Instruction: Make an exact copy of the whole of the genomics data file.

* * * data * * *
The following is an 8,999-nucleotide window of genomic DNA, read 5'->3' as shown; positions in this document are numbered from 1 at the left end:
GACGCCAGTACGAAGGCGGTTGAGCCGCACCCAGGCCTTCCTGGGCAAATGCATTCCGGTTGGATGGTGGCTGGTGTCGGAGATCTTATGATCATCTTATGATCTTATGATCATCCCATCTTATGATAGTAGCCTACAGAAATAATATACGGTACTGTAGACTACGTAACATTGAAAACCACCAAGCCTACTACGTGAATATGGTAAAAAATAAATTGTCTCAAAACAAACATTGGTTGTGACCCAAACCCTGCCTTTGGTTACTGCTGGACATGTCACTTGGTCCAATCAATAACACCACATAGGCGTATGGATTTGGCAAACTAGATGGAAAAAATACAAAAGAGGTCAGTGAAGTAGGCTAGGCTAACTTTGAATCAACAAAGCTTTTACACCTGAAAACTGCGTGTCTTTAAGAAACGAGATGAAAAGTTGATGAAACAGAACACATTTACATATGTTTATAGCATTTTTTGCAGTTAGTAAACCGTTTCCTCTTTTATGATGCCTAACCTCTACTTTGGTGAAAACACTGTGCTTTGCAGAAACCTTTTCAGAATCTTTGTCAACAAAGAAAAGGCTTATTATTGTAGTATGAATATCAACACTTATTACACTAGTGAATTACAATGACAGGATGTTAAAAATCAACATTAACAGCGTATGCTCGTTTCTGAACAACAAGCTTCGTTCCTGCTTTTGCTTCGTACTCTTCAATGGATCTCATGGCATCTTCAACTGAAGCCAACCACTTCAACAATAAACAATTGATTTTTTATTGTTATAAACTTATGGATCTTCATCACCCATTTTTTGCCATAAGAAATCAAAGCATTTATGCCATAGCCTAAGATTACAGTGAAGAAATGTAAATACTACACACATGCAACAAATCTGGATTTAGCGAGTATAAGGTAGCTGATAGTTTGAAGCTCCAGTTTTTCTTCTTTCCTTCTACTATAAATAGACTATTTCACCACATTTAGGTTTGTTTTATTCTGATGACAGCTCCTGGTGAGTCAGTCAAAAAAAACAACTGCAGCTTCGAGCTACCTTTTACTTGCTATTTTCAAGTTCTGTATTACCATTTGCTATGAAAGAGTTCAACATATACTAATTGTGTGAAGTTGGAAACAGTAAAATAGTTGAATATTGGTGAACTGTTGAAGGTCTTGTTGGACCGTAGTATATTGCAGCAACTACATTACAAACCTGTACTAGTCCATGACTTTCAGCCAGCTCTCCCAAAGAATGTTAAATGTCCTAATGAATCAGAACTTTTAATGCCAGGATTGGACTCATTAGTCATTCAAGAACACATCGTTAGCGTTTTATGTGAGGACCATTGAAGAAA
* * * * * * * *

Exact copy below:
The following is an 8,999-nucleotide window of genomic DNA, read 5'->3' as shown; positions in this document are numbered from 1 at the left end:
GACGCCAGTACGAAGGCGGTTGAGCCGCACCCAGGCCTTCCTGGGCAAATGCATTCCGGTTGGATGGTGGCTGGTGTCGGAGATCTTATGATCATCTTATGATCTTATGATCATCCCATCTTATGATAGTAGCCTACAGAAATAATATACGGTACTGTAGACTACGTAACATTGAAAACCACCAAGCCTACTACGTGAATATGGTAAAAAATAAATTGTCTCAAAACAAACATTGGTTGTGACCCAAACCCTGCCTTTGGTTACTGCTGGACATGTCACTTGGTCCAATCAATAACACCACATAGGCGTATGGATTTGGCAAACTAGATGGAAAAAATACAAAAGAGGTCAGTGAAGTAGGCTAGGCTAACTTTGAATCAACAAAGCTTTTACACCTGAAAACTGCGTGTCTTTAAGAAACGAGATGAAAAGTTGATGAAACAGAACACATTTACATATGTTTATAGCATTTTTTGCAGTTAGTAAACCGTTTCCTCTTTTATGATGCCTAACCTCTACTTTGGTGAAAACACTGTGCTTTGCAGAAACCTTTTCAGAATCTTTGTCAACAAAGAAAAGGCTTATTATTGTAGTATGAATATCAACACTTATTACACTAGTGAATTACAATGACAGGATGTTAAAAATCAACATTAACAGCGTATGCTCGTTTCTGAACAACAAGCTTCGTTCCTGCTTTTGCTTCGTACTCTTCAATGGATCTCATGGCATCTTCAACTGAAGCCAACCACTTCAACAATAAACAATTGATTTTTTATTGTTATAAACTTATGGATCTTCATCACCCATTTTTTGCCATAAGAAATCAAAGCATTTATGCCATAGCCTAAGATTACAGTGAAGAAATGTAAATACTACACACATGCAACAAATCTGGATTTAGCGAGTATAAGGTAGCTGATAGTTTGAAGCTCCAGTTTTTCTTCTTTCCTTCTACTATAAATAGACTATTTCACCACATTTAGGTTTGTTTTATTCTGATGACAGCTCCTGGTGAGTCAGTCAAAAAAAACAACTGCAGCTTCGAGCTACCTTTTACTTGCTATTTTCAAGTTCTGTATTACCATTTGCTATGAAAGAGTTCAACATATACTAATTGTGTGAAGTTGGAAACAGTAAAATAGTTGAATATTGGTGAACTGTTGAAGGTCTTGTTGGACCGTAGTATATTGCAGCAACTACATTACAAACCTGTACTAGTCCATGACTTTCAGCCAGCTCTCCCAAAGAATGTTAAATGTCCTAATGAATCAGAACTTTTAATGCCAGGATTGGACTCATTAGTCATTCAAGAACACATCGTTAGCGTTTTATGTGAGGACCATTGAAGAAA